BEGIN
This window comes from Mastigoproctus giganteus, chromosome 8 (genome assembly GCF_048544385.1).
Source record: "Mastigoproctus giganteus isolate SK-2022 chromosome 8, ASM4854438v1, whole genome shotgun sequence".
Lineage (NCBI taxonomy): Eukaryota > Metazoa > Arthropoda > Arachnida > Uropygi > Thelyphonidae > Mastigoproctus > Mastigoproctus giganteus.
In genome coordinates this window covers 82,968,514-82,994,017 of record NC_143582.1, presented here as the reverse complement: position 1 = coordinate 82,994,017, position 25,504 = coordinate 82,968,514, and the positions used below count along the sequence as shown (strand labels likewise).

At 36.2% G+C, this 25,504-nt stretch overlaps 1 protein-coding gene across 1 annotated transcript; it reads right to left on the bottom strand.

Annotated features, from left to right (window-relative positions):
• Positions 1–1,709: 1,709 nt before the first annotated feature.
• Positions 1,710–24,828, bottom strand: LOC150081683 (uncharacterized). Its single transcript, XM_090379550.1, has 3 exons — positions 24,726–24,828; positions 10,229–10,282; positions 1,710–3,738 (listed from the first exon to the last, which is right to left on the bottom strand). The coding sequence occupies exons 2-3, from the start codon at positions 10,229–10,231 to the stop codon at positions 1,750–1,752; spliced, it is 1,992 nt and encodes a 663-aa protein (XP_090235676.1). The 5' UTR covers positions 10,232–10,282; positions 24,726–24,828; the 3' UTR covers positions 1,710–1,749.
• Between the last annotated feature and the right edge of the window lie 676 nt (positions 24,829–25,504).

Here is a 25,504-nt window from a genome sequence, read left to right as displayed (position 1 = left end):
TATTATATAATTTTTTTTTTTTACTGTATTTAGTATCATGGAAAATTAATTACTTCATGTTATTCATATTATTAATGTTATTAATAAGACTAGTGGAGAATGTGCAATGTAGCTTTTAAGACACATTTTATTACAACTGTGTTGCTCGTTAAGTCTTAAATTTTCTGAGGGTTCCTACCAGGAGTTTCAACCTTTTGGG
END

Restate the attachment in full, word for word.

This window comes from Mastigoproctus giganteus, chromosome 8 (genome assembly GCF_048544385.1).
Source record: "Mastigoproctus giganteus isolate SK-2022 chromosome 8, ASM4854438v1, whole genome shotgun sequence".
Lineage (NCBI taxonomy): Eukaryota > Metazoa > Arthropoda > Arachnida > Uropygi > Thelyphonidae > Mastigoproctus > Mastigoproctus giganteus.
In genome coordinates this window covers 82,968,514-82,994,017 of record NC_143582.1, presented here as the reverse complement: position 1 = coordinate 82,994,017, position 25,504 = coordinate 82,968,514, and the positions used below count along the sequence as shown (strand labels likewise).

At 36.2% G+C, this 25,504-nt stretch overlaps 1 protein-coding gene across 1 annotated transcript; it reads right to left on the bottom strand.

Annotated features, from left to right (window-relative positions):
• Positions 1–1,709: 1,709 nt before the first annotated feature.
• Positions 1,710–24,828, bottom strand: LOC150081683 (uncharacterized). Its single transcript, XM_090379550.1, has 3 exons — positions 24,726–24,828; positions 10,229–10,282; positions 1,710–3,738 (listed from the first exon to the last, which is right to left on the bottom strand). The coding sequence occupies exons 2-3, from the start codon at positions 10,229–10,231 to the stop codon at positions 1,750–1,752; spliced, it is 1,992 nt and encodes a 663-aa protein (XP_090235676.1). The 5' UTR covers positions 10,232–10,282; positions 24,726–24,828; the 3' UTR covers positions 1,710–1,749.
• Between the last annotated feature and the right edge of the window lie 676 nt (positions 24,829–25,504).

Here is a 25,504-nt window from a genome sequence, read left to right as displayed (position 1 = left end):
TATTATATAATTTTTTTTTTTTACTGTATTTAGTATCATGGAAAATTAATTACTTCATGTTATTCATATTATTAATGTTATTAATAAGACTAGTGGAGAATGTGCAATGTAGCTTTTAAGACACATTTTATTACAACTGTGTTGCTCGTTAAGTCTTAAATTTTCTGAGGGTTCCTACCAGGAGTTTCAACCTTTTGGG